They must answer the question: “How will we household together?” he said. Each should think hard about what is important to them in their own religion.

Other questions that someone entering into an interfaith marriage should ponder and discuss:

  • Are you comfortable following your religion on your own, or do you want your partner to attend services with you?
  • Are you OK with religious symbols in your home?
  • What will you do when invited to religious ceremonies for friends and family? Are you comfortable attending a Catholic Mass or a bris or other religious rite?

Once both partners have shared their thoughts, they may have to work to find middle ground, said Ed Case, chief executive officer of, which aims to help couples of mixed religious backgrounds exploring Jewish life.

The next question, then, is what they will do when they have children?

Too often couples focus on getting through the wedding rather than looking to the future, said Macomb, the New York minister. “They say, ‘We’ll talk about the children afterward.’ No, no, no,” she said.

Questions about whether a child will have a baptism, confirmation, bar or bat mitzvah, and attend religious school must be talked about ahead of time, the experts said.

“Who wins this argument — because it will be an argument,” needs to be resolved, added Steve

McSwain, an interfaith activist and former minister in Louisville, Ky. “You’ve got to iron these things out.”

Often, those marrying into another faith are willing to participate in religious celebrations that are important to their partner, Case added.

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But sometimes, they find insurmountable differences in faith and observance, and break up.

“Breaking up is not a bad resolution if in this guided process” you’ve discovered you cannot work through such issues, Case said.

Interfaith marriage is not for everyone, McSwain agreed.

“It takes a very mature couple that can be freely open and have a willingness to believe and respect that no religion is more right than any other,” he said.

Also important is talking honestly and respectfully with parents and other family members about potentially difficult religious issues. Macomb offers these tips:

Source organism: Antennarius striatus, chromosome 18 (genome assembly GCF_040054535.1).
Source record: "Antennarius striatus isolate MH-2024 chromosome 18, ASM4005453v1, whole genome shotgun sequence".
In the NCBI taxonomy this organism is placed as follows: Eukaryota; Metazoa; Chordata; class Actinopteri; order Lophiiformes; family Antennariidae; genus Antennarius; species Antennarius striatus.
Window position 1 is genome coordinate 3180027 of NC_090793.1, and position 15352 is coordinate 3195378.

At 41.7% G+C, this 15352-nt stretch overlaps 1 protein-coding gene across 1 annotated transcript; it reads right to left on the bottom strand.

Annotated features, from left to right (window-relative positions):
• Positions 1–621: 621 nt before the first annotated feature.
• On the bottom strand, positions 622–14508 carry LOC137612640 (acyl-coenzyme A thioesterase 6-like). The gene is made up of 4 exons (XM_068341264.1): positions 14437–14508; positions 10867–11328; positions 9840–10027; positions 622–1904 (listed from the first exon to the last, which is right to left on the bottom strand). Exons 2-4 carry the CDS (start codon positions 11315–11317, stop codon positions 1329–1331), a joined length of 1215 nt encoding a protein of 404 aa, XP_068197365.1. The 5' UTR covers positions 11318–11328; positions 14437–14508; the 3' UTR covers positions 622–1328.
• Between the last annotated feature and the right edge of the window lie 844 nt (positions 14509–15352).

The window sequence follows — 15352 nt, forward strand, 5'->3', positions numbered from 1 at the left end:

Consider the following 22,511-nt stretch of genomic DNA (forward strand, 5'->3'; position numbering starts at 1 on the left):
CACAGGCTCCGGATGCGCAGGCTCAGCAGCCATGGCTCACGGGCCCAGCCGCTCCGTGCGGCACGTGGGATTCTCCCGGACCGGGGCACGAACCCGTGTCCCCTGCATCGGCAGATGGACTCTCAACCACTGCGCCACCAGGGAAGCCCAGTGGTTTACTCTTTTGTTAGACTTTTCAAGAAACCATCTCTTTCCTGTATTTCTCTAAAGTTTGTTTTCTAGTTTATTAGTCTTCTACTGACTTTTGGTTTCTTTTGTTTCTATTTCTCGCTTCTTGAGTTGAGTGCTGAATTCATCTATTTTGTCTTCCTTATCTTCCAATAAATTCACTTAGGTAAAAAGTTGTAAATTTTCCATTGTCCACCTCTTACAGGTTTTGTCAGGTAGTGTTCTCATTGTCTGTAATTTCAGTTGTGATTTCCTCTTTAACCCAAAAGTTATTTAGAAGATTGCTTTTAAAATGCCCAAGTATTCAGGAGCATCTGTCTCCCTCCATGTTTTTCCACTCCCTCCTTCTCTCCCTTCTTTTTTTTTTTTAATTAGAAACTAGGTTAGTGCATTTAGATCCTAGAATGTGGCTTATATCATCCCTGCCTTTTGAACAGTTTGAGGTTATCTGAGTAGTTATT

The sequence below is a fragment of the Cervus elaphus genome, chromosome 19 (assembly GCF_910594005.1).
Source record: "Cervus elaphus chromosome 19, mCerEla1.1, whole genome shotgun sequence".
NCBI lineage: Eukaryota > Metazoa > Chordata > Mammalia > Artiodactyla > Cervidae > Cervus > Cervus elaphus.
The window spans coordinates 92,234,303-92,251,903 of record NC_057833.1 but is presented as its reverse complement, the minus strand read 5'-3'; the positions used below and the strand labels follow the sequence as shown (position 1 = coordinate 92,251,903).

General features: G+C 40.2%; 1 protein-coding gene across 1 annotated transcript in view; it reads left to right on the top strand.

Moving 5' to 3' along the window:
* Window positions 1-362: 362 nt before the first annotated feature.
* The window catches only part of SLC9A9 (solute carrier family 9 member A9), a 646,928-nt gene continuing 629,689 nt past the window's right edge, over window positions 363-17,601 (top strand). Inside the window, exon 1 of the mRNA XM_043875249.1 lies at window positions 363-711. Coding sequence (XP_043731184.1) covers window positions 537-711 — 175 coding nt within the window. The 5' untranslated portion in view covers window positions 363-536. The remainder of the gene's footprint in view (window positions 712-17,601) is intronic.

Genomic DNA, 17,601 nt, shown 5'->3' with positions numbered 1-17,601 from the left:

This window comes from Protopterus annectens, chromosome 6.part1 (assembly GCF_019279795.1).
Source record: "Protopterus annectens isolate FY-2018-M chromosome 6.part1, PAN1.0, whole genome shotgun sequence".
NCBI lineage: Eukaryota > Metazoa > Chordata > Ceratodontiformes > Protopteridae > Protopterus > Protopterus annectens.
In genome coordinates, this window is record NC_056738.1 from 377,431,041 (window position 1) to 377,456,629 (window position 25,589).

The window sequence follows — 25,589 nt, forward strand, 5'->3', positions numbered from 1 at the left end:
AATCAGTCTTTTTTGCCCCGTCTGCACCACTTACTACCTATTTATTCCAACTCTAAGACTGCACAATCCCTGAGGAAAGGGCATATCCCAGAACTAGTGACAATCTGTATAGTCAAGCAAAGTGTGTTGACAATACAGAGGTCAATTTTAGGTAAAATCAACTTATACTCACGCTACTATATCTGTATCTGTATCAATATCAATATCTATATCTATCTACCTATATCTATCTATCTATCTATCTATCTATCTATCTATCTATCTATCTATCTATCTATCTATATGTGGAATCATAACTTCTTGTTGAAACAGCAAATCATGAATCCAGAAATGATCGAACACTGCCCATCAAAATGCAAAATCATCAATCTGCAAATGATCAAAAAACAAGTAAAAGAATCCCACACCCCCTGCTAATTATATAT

• Introduce your partner to your family when you recognize that the relationship is serious.
  • Approach your parents as a team. Use “we” rather than “I’’ when discussing wedding or life plans.
  • Always back up your partner.
  • Listen respectfully to your parents’ concerns.
  • Make it clear what your plans are regarding holidays, children and religious pursuits.

Pastor Charles “Chuck” Taylor of Rapid City Church of Christ on West Boulevard North said his recommendation  is don’t do it. He said an interfaith marriage will divide the home right down the middle.

“A lot of people aren’t going to like this, but I try to discourage that. I truly do,” Taylor said. “If they are serious about their faith, each is going to have different points of view.”

He believes that people who do marry outside of their faith are generally not serious about their faith, but that will change.

“I’m convinced somewhere in their life they will become serious, and when they do, what happens to the fact that they are going to different places?”

He said he has watched people suffer tremendously because their spouses held different religious beliefs.

“And that has to be taken into consideration,” he said.

He said the children of mixed-faith marriages also can become confused about what their faith ought to be.

“And they won’t make a commitment to faith either way because their parents are going different directions,” he said.

Taylor said when it comes to marrying outside of your faith, use the Scriptures as your guide.

“Now how can you do that if your marriage is involved in two different religions? If you get serious about the Scriptures, you must either convince the partner of the authority of Scripture or you must go alone.”